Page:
By Jennifer Grigg
March 2, 2012 - Monday night I missed our station’s regular training night because I was busy trying to recapture my youth at the Hedley concert in Barrie. Fortunately, Station 2 was doing RIT training Tuesday night and I was able to catch a ride up to Mactier with two other firefighters from my hall.
By Jennifer Grigg
March 2, 2012 – Monday night I missed our station’s regular training
night because I was busy trying to recapture my youth at the Hedley
concert in Barrie. Fortunately, Station 2 was doing RIT training Tuesday
night and I was able to catch a ride up to Mactier with two other
firefighters from my hall.
The scenario we used for our training evolution began with a two-person fire attack team advancing a charged line into a building (which, in this case, was the fire hall corridor and offices – you make do with what you’ve got.) In our scenario, one firefighter becomes trapped, and the second firefighter loses contact with him and exits the building while dealing with a regulator malfunction.
Enter the four person RIT team. (Our masks were covered with waxed cling wrap, which works really well because it sticks to your mask but removes easily and gives an effective representation of a smoke-filled environment.) We followed the hose line in to the injured firefighter. At this point, the instructor “paused” the evolution to take the time to explain the duties of member of the four-person team.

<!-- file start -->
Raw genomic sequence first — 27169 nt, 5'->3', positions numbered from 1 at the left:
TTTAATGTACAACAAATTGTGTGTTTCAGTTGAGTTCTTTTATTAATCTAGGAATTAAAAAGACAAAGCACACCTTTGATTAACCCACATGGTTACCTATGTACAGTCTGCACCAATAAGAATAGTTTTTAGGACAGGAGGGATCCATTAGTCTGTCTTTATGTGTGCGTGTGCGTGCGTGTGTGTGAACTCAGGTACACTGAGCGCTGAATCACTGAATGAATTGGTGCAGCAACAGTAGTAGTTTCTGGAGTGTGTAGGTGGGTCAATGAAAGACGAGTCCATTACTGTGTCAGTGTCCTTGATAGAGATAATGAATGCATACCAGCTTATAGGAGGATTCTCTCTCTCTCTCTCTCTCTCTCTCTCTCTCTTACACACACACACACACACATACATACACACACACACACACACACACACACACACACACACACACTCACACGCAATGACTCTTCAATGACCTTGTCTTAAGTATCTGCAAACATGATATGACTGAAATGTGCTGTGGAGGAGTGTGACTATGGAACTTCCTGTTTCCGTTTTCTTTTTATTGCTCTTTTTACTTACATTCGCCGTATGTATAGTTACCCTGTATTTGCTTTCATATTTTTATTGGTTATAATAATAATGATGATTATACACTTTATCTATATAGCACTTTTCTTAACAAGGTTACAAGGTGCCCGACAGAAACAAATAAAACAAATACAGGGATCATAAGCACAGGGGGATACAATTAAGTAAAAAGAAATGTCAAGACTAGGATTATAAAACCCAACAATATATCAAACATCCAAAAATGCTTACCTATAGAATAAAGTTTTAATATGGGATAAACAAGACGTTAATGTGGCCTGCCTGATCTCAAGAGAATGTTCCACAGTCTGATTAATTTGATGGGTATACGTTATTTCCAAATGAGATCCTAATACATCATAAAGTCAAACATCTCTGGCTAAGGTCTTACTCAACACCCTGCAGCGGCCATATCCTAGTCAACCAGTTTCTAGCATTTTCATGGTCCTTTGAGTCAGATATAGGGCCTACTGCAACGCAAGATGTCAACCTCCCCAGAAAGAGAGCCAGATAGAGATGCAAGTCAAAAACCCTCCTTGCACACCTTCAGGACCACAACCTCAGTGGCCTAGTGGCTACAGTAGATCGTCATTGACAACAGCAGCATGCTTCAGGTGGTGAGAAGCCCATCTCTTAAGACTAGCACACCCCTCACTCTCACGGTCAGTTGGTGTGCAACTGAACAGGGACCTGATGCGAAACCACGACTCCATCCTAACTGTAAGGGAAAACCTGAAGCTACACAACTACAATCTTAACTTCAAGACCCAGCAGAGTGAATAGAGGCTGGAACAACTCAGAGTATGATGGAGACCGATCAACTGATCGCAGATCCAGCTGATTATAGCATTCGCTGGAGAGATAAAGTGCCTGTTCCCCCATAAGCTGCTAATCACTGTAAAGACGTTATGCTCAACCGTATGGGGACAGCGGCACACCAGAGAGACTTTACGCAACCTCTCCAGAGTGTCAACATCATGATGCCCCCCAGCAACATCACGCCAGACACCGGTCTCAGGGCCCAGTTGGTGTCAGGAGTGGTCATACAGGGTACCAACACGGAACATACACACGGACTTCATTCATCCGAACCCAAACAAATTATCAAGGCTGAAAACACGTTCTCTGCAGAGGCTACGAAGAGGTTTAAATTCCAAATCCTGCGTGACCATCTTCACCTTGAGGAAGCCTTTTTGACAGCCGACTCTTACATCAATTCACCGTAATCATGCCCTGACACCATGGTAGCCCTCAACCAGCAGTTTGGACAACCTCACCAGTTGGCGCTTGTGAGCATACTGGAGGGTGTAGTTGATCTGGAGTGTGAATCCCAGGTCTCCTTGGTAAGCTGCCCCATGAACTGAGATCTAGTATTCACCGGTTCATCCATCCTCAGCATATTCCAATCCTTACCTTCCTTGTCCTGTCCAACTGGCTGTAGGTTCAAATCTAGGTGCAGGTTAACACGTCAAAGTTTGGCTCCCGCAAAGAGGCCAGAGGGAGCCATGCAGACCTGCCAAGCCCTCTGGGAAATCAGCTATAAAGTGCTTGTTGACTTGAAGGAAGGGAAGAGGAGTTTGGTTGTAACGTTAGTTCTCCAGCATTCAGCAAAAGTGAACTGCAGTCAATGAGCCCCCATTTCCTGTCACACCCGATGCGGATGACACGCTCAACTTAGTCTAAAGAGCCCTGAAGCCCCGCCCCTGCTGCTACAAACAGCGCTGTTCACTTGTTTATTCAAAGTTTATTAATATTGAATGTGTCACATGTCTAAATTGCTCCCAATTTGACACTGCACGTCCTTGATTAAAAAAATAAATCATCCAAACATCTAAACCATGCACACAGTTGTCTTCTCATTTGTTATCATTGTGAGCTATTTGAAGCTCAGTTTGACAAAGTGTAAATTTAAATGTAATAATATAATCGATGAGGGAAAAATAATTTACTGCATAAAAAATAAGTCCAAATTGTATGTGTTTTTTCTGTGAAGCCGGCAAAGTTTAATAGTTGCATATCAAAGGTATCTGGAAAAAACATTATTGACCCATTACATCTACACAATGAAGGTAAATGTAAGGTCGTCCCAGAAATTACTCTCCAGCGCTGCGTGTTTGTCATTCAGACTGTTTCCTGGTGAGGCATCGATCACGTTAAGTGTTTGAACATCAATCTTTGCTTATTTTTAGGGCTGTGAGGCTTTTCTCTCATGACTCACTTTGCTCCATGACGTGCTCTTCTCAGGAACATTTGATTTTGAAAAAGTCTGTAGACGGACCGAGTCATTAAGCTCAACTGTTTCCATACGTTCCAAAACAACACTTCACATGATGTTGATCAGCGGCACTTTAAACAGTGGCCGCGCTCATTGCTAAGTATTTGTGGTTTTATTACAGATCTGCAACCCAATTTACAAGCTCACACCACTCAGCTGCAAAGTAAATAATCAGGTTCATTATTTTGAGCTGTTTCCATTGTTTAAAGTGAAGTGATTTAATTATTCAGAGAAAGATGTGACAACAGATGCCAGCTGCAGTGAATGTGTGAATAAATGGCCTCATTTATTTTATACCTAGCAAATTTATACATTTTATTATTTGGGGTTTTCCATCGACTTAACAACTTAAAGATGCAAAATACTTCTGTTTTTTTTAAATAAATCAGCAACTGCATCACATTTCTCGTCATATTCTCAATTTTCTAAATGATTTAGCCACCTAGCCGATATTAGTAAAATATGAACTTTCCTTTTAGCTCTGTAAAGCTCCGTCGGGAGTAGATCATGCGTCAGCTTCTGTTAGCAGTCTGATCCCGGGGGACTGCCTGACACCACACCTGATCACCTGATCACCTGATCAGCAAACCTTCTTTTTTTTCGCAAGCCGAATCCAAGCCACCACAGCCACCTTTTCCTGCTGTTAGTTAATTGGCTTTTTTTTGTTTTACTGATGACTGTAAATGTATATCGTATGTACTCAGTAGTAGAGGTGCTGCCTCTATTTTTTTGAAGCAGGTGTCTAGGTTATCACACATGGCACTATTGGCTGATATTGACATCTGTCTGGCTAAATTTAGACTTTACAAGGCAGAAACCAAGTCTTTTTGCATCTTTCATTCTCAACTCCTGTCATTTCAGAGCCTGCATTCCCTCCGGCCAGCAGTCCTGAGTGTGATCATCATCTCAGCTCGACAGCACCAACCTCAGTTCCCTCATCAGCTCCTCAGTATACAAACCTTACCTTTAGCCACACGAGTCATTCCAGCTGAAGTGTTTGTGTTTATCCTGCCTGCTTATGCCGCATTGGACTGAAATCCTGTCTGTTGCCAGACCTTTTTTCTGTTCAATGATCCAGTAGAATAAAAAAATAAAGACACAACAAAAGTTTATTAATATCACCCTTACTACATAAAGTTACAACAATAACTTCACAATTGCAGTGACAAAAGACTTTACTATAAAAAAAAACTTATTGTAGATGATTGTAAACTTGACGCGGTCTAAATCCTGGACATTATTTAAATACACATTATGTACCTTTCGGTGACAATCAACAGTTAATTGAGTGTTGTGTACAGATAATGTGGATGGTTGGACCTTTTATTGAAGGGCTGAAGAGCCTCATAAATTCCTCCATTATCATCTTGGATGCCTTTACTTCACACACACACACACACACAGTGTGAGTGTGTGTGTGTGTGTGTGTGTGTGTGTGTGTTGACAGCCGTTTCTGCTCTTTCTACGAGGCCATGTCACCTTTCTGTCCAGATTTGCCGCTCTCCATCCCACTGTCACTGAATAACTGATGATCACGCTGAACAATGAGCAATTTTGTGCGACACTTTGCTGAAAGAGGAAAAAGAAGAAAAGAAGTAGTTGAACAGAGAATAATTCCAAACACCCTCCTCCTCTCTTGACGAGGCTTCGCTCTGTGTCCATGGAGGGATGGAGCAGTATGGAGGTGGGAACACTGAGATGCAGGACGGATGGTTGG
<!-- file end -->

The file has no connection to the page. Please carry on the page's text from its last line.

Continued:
The first firefighter makes contact with the patient and checks his responsiveness, his mask, his regulator, and his air and injuries. He then updates the fourth member, the eyes and ears of the RIT, who then updates command.
The second firefighter is responsible for augmenting the air supply if the firefighter is low on air, by connecting the RIT air pack to the universal RIT connector on the back of the downed firefighter’s SCBA. (The other option, if needed, is the SCBA changeover, which is done by swapping the regulators, or if the firefighter’s mask is damaged, you can change the mask with the one in the RIT pack.)
The third member of the RIT team is responsible for the conversion of the SCBA harness, which is accomplished by loosening and unbuckling the waist straps, running the one strap behind the firefighter’s leg and then up between his legs, and then buckling it back up to the other waist strap. This prevents the pack and the bunker coat from rising up the firefighter’s body while they are being pulled out to safety.
The fourth member, who I referred to earlier as the eyes and ears, has the job of staying at or near the entrance of the room and monitoring conditions of the fire, the firefighter and the RIT team, as well as relaying updates to incident command.
After everyone was clear on the duties of each member of the team, we carried on with our scenario. Two of us grabbed the firefighter’s straps of his pack and pulled, while the third firefighter pushed his legs, and the fourth firefighter updated command that we were on our way out.
Aside from the burn I felt up the back of my legs when we finished pulling him out (I think it was my quads reacting to the lack of use), and a few other muscles that I’d forgotten I have, the removal of our downed firefighter went quickly and smoothly (although the firefighter we dragged out may not see it that way). It was a great exercise and no firefighters were harmed in the making of this blog topic.